When someone wants to purchase a piece of property, the buyer requests a title search. The search starts with the current property owner and traces the property's chain of title, typically going back 50 years, to guarantee the seller has clear title to the property. A title searcher will search the public records for any liens or encumbrances against the property. The resulting report is called an Abstract of Title.
Use a professional title company. A title researcher will have a working knowledge of title documents and how they are recorded.
Verify the abstract is complete. The researcher will obtain a copy of the abstract from the county recorder's office where the property is located and check for gaps in dates and certification numbers. Certifications attest that the abstract is correct.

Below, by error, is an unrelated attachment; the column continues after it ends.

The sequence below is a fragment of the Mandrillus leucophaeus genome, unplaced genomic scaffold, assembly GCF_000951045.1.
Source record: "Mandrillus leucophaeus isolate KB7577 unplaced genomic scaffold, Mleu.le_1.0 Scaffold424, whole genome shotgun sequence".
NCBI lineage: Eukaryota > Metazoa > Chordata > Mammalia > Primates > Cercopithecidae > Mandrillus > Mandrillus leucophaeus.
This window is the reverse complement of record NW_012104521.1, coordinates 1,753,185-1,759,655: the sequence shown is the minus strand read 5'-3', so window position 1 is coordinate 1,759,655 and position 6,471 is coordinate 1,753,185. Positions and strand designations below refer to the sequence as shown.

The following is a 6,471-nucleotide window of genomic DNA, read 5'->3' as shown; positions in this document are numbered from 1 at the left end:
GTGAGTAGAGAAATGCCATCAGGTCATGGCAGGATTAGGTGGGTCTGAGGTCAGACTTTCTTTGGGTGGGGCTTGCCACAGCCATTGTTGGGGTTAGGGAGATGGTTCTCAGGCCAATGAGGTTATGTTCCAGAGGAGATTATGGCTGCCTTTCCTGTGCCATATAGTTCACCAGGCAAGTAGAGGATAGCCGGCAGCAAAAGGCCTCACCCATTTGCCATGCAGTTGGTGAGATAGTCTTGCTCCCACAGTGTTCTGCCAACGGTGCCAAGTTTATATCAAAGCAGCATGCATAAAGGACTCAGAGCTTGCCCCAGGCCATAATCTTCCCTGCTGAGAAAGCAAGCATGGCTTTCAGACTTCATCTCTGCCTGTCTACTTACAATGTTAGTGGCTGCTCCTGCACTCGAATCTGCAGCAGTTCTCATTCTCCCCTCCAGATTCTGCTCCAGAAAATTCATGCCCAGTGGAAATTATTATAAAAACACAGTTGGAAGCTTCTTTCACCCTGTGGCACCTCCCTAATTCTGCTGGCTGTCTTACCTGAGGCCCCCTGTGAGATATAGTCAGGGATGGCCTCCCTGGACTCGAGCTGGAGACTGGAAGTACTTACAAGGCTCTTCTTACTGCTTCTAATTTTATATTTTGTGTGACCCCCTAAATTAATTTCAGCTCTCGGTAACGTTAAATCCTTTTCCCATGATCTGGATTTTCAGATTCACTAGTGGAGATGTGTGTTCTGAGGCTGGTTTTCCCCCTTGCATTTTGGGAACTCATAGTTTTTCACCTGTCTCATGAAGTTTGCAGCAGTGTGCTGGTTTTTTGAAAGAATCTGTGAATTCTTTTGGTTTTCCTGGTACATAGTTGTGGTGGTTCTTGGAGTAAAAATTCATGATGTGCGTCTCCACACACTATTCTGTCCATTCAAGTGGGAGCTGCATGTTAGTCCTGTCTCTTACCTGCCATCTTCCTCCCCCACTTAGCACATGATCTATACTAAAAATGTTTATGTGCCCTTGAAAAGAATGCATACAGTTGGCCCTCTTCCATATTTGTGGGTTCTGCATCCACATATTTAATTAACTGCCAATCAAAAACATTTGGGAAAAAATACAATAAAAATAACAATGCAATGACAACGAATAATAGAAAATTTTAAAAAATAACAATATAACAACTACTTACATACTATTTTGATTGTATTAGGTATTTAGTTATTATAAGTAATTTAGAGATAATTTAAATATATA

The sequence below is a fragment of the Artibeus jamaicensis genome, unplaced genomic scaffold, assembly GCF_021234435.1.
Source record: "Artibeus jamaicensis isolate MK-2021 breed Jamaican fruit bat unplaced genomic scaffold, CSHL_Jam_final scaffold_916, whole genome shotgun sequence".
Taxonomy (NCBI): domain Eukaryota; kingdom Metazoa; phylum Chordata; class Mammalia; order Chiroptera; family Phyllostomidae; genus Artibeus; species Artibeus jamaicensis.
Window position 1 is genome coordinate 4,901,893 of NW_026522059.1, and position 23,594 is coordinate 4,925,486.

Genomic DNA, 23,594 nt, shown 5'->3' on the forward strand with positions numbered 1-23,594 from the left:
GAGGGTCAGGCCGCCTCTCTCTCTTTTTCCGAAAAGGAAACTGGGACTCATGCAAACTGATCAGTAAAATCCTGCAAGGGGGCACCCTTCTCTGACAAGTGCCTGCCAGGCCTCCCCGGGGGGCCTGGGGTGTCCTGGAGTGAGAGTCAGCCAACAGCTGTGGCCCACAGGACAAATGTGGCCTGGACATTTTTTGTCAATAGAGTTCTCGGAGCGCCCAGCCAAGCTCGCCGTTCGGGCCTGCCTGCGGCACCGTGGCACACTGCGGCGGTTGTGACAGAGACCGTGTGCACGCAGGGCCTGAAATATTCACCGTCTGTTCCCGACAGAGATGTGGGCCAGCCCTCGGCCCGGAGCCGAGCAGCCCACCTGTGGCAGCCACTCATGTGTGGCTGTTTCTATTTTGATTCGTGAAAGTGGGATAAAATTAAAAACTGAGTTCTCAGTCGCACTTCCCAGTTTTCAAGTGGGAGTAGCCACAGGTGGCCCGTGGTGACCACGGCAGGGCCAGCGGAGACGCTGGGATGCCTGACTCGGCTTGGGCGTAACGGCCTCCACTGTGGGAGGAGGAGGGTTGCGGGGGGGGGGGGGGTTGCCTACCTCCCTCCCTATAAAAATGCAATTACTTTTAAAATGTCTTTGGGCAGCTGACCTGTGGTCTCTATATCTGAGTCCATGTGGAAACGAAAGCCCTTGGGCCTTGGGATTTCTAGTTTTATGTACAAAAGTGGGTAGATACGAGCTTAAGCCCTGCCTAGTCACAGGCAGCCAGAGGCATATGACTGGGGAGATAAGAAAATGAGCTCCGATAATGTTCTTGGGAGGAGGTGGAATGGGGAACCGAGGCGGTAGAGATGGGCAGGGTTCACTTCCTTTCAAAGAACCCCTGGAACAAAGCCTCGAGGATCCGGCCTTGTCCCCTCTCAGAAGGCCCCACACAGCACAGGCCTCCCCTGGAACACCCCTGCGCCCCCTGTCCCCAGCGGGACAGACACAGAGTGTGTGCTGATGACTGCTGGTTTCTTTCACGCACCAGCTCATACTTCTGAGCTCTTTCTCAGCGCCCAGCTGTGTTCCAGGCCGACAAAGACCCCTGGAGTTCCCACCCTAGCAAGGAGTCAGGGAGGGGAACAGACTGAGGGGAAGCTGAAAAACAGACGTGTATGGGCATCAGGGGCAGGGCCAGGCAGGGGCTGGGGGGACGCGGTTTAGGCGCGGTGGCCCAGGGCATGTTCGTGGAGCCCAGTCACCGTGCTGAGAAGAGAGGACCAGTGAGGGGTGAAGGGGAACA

Conduct a lien search. The researcher may also conduct a credit and finances check against every name appearing in the abstract to see if anyone has filed for bankruptcy or incurred debts that created a lien against the property.
Research the property records at the county recorder's office. All deeds, mortgages and property liens on a parcel of property are a matter of public record, and document the property's history. These documents will be located in different books according to when the paperwork was filed.
Prepare the Abstract of Title. This written report will summarize the property's ownership history and any claims against it, including deeds of trust, easements, judgments, liens, loans, mortgages and real property taxes. The abstract will also show code violations, conveyances, legal descriptions, mortgage details, ownership in succession and property surveys.